The annual meeting of the Environmental Action Programme (EAP) Task Force held on 24-25 September 2012 in Norway presented an opportunity to discuss how green growth strategies could be operationalised by countries of Eastern Europe, Caucasus and Central Asia (EECCA) within the framework of the EAP Task Force work programme.
This report aims to help environmental and other competent authorities in OECD countries to promote green business practices among small and medium-sized enterprises (SMEs). It analyses different ways to establish environmental regulatory requirements for facilities with low environmental risk (most of which are SMEs).
This report provides a framework for policy discussions around financing water resources management that are taking place at local, basin, national, or transboundary levels.
This paper analyses the determinants of invention in efficiency-enhancing electricity generation technologies that have the potential to facilitate climate change mitigation efforts, including fossil fuel based technologies aimed at reducing carbon emissions, renewables and nuclear technologies.
Have agri-environmental policies in OECD countries succeeded in meeting their objectives? What is the role for governments to encourage farmers to deliver environmental public goods? This report features papers and country case studies presented at a 2011 OECD workshop.
The latest OECD Environmental Outlook is equally alarmist about “the consequences of inaction”, to quote the book’s subtitle. Terrestrial biodiversity is projected to decrease by a further 10% by 2050.
A lack of finance for water resources management is a primary concern for most OECD countries. This is exacerbated in the current fiscal environment of tight budgets and strong fiscal consolidation, as public funding provides the lion’s share of financial resources for water management.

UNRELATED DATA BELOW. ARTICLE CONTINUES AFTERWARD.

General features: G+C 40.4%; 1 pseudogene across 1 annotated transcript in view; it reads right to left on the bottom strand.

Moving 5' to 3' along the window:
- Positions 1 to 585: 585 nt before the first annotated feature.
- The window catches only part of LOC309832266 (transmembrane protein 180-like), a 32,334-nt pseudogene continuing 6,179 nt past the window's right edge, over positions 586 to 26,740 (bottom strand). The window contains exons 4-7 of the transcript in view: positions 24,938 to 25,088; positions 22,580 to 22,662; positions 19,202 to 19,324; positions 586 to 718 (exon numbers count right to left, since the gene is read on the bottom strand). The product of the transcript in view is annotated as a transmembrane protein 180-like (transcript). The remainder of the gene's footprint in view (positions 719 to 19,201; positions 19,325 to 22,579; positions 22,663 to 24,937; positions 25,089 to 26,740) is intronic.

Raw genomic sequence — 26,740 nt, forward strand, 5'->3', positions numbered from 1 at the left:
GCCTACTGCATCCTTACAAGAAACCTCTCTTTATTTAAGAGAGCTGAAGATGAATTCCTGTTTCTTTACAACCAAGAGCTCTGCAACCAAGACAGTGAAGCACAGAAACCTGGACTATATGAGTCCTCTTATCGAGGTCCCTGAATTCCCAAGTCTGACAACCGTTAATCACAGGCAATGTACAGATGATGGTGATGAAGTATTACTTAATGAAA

The report provides a framework for policy discussions around financing water resources management that are taking place at local, basin, national, or transboundary levels. The report goes beyond the traditional focus on financing water supply and sanitation to examine the full range of water management tasks that governments have to fulfill; when appropriate, a distinction is made on distinctive water issues.
The report identifies four principles (Polluter Pays, Beneficiary Pays, Equity, Policy Coherence), which have to be combined. In addition, it identifies five empirical issues, which have to be addressed on a case-by-case basis. Finally, it sketches a staged approach that governments might wish to consider, to assess the financial status of their water policies and to design robust financial strategies for water management. Case studies provide illustrations of selected instruments and how they can be used to finance water resources management.
This report takes stock of the latest developments in the overall economic and social conditions in EECCA countries, market signals and environmental governance arrangements that may facilitate the shift towards green growth, and discusses possible barriers and measures to overcome them.
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Given the current low interest rate environment and weak economic growth prospects in many OECD countries, institutional investors are increasingly looking for real asset classes which can deliver steady, preferably inflation-linked, income streams with low correlations to the returns of other investments. Clean energy projects may combine these sought-after characteristics.